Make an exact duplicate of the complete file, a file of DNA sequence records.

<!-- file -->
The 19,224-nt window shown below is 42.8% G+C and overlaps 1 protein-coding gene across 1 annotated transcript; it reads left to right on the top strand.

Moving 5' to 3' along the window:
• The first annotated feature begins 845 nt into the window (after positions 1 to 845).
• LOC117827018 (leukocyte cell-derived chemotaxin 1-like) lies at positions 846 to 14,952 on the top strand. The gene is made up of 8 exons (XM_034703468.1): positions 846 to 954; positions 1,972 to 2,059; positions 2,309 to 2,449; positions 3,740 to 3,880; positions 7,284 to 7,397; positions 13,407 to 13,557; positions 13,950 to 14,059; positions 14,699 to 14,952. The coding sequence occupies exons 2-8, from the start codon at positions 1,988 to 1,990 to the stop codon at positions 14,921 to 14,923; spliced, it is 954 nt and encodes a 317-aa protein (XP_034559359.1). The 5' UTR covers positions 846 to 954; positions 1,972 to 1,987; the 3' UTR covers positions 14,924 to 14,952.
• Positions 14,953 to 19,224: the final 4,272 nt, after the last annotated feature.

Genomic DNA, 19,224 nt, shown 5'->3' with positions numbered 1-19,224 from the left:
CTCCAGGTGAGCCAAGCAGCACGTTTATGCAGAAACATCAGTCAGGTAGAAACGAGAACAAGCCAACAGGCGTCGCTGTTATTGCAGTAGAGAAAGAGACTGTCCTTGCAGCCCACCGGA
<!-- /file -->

The 19,224-nt window shown below is 42.8% G+C and overlaps 1 protein-coding gene across 1 annotated transcript; it reads left to right on the top strand.

Moving 5' to 3' along the window:
• The first annotated feature begins 845 nt into the window (after positions 1 to 845).
• LOC117827018 (leukocyte cell-derived chemotaxin 1-like) lies at positions 846 to 14,952 on the top strand. The gene is made up of 8 exons (XM_034703468.1): positions 846 to 954; positions 1,972 to 2,059; positions 2,309 to 2,449; positions 3,740 to 3,880; positions 7,284 to 7,397; positions 13,407 to 13,557; positions 13,950 to 14,059; positions 14,699 to 14,952. The coding sequence occupies exons 2-8, from the start codon at positions 1,988 to 1,990 to the stop codon at positions 14,921 to 14,923; spliced, it is 954 nt and encodes a 317-aa protein (XP_034559359.1). The 5' UTR covers positions 846 to 954; positions 1,972 to 1,987; the 3' UTR covers positions 14,924 to 14,952.
• Positions 14,953 to 19,224: the final 4,272 nt, after the last annotated feature.

Genomic DNA, 19,224 nt, shown 5'->3' with positions numbered 1-19,224 from the left:
CTCCAGGTGAGCCAAGCAGCACGTTTATGCAGAAACATCAGTCAGGTAGAAACGAGAACAAGCCAACAGGCGTCGCTGTTATTGCAGTAGAGAAAGAGACTGTCCTTGCAGCCCACCGGA